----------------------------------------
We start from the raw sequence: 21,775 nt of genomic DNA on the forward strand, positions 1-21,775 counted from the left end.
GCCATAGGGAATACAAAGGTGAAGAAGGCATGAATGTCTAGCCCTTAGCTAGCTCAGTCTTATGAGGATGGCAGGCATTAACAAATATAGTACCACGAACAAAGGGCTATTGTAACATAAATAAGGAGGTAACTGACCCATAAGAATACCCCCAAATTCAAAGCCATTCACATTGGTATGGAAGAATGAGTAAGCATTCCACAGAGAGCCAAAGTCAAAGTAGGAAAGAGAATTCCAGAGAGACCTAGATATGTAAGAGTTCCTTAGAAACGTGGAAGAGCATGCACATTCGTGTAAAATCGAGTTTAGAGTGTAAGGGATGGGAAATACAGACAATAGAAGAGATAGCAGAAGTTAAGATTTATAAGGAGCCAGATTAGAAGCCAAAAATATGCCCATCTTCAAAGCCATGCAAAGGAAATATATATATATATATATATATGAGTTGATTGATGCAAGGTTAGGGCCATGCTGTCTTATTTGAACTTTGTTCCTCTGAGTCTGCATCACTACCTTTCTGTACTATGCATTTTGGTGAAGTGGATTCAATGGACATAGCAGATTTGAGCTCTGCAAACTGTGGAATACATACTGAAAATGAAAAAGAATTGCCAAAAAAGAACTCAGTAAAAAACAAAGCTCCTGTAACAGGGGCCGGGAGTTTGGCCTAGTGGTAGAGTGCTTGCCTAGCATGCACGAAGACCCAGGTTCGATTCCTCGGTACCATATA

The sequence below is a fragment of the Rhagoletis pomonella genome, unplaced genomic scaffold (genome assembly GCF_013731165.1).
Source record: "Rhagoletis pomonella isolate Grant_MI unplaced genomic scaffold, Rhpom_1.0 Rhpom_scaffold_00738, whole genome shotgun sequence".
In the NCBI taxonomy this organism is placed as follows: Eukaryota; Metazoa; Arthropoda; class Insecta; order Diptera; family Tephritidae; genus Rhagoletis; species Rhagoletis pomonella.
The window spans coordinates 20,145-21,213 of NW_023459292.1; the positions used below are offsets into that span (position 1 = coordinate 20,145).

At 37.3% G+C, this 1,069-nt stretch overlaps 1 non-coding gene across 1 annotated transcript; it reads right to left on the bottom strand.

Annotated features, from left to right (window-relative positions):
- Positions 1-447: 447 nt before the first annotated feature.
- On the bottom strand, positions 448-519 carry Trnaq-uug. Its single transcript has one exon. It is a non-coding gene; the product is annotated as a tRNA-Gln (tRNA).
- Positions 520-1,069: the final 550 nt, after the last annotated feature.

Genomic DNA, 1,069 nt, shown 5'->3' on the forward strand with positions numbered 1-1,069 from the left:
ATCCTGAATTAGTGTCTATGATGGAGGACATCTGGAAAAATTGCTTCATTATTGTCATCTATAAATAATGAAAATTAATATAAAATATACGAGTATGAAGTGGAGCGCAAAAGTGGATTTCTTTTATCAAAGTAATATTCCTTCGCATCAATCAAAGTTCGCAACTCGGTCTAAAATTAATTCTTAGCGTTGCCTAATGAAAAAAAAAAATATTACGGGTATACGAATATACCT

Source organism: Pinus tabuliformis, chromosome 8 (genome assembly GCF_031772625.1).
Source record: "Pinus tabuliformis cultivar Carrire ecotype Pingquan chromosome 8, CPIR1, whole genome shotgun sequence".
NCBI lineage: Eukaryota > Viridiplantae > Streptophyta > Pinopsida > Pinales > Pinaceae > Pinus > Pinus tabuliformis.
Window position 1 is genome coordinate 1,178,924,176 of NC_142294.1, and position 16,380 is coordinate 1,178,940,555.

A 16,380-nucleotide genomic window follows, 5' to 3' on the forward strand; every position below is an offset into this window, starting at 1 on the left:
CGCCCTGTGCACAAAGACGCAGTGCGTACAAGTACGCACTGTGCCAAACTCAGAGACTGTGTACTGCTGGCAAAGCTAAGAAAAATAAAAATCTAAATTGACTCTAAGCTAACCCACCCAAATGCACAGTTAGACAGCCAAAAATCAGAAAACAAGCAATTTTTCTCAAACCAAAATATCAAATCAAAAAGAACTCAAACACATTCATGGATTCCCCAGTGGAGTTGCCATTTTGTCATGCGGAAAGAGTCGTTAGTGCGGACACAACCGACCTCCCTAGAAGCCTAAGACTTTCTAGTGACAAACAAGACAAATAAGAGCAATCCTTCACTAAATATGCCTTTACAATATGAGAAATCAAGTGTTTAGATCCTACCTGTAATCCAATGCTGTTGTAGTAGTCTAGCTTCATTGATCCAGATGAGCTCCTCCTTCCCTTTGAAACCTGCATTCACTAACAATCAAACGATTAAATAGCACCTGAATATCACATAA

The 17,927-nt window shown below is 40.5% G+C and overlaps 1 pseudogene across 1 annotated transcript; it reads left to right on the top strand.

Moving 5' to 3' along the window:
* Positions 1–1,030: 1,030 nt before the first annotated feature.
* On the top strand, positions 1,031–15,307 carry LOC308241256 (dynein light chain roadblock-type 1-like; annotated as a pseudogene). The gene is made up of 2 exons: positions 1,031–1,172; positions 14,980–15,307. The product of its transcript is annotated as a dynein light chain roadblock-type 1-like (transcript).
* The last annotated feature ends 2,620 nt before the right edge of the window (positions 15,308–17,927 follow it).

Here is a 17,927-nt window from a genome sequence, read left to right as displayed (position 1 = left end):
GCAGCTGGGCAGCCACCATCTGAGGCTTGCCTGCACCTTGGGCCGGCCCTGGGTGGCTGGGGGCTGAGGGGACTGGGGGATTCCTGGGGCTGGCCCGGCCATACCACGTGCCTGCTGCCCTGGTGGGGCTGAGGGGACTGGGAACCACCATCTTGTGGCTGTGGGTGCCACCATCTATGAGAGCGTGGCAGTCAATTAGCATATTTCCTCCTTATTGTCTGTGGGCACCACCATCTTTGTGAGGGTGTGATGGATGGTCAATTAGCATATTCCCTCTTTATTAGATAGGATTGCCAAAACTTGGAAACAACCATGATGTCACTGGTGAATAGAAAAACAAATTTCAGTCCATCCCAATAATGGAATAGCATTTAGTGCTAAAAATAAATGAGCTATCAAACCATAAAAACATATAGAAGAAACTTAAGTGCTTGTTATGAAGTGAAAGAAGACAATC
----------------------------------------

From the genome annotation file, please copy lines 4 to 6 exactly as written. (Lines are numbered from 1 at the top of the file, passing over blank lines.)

Source record: "Rhagoletis pomonella isolate Grant_MI unplaced genomic scaffold, Rhpom_1.0 Rhpom_scaffold_00738, whole genome shotgun sequence".
In the NCBI taxonomy this organism is placed as follows: Eukaryota; Metazoa; Arthropoda; class Insecta; order Diptera; family Tephritidae; genus Rhagoletis; species Rhagoletis pomonella.
The window spans coordinates 20,145-21,213 of NW_023459292.1; the positions used below are offsets into that span (position 1 = coordinate 20,145).